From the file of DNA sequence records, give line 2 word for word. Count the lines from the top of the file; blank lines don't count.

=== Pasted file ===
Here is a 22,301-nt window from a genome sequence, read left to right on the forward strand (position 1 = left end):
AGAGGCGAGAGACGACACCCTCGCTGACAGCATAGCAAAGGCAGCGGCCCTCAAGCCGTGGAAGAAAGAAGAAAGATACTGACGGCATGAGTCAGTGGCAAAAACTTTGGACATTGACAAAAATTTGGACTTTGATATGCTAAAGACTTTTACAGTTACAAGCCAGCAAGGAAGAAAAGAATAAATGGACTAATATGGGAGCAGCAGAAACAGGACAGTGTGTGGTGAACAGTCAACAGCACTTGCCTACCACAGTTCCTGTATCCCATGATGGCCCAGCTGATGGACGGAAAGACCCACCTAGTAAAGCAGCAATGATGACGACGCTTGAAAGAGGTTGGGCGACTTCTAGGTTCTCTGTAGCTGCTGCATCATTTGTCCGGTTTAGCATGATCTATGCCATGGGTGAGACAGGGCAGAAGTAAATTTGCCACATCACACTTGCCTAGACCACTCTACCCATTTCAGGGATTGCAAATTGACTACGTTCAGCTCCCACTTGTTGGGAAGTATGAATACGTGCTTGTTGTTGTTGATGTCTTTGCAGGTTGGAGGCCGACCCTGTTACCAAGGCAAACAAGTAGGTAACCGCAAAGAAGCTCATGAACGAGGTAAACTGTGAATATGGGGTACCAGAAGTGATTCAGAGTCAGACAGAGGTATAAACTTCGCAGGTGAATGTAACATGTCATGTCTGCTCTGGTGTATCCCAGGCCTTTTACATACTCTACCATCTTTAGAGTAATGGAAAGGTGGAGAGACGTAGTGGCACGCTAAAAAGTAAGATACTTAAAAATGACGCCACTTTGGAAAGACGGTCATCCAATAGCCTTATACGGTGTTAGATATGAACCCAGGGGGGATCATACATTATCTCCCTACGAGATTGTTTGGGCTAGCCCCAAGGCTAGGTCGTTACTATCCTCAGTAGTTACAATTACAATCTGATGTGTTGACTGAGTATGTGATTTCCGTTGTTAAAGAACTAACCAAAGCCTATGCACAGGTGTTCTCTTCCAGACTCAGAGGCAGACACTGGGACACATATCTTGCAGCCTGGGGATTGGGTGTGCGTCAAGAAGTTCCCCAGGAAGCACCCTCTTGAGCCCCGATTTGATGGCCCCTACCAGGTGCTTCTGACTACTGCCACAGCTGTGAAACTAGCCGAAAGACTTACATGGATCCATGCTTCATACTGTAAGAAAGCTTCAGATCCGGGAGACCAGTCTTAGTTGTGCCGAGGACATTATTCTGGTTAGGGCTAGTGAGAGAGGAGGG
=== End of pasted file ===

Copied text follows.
AGAGGCGAGAGACGACACCCTCGCTGACAGCATAGCAAAGGCAGCGGCCCTCAAGCCGTGGAAGAAAGAAGAAAGATACTGACGGCATGAGTCAGTGGCAAAAACTTTGGACATTGACAAAAATTTGGACTTTGATATGCTAAAGACTTTTACAGTTACAAGCCAGCAAGGAAGAAAAGAATAAATGGACTAATATGGGAGCAGCAGAAACAGGACAGTGTGTGGTGAACAGTCAACAGCACTTGCCTACCACAGTTCCTGTATCCCATGATGGCCCAGCTGATGGACGGAAAGACCCACCTAGTAAAGCAGCAATGATGACGACGCTTGAAAGAGGTTGGGCGACTTCTAGGTTCTCTGTAGCTGCTGCATCATTTGTCCGGTTTAGCATGATCTATGCCATGGGTGAGACAGGGCAGAAGTAAATTTGCCACATCACACTTGCCTAGACCACTCTACCCATTTCAGGGATTGCAAATTGACTACGTTCAGCTCCCACTTGTTGGGAAGTATGAATACGTGCTTGTTGTTGTTGATGTCTTTGCAGGTTGGAGGCCGACCCTGTTACCAAGGCAAACAAGTAGGTAACCGCAAAGAAGCTCATGAACGAGGTAAACTGTGAATATGGGGTACCAGAAGTGATTCAGAGTCAGACAGAGGTATAAACTTCGCAGGTGAATGTAACATGTCATGTCTGCTCTGGTGTATCCCAGGCCTTTTACATACTCTACCATCTTTAGAGTAATGGAAAGGTGGAGAGACGTAGTGGCACGCTAAAAAGTAAGATACTTAAAAATGACGCCACTTTGGAAAGACGGTCATCCAATAGCCTTATACGGTGTTAGATATGAACCCAGGGGGGATCATACATTATCTCCCTACGAGATTGTTTGGGCTAGCCCCAAGGCTAGGTCGTTACTATCCTCAGTAGTTACAATTACAATCTGATGTGTTGACTGAGTATGTGATTTCCGTTGTTAAAGAACTAACCAAAGCCTATGCACAGGTGTTCTCTTCCAGACTCAGAGGCAGACACTGGGACACATATCTTGCAGCCTGGGGATTGGGTGTGCGTCAAGAAGTTCCCCAGGAAGCACCCTCTTGAGCCCCGATTTGATGGCCCCTACCAGGTGCTTCTGACTACTGCCACAGCTGTGAAACTAGCCGAAAGACTTACATGGATCCATGCTTCATACTGTAAGAAAGCTTCAGATCCGGGAGACCAGTCTTAGTTGTGCCGAGGACATTATTCTGGTTAGGGCTAGTGAGAGAGGAGGG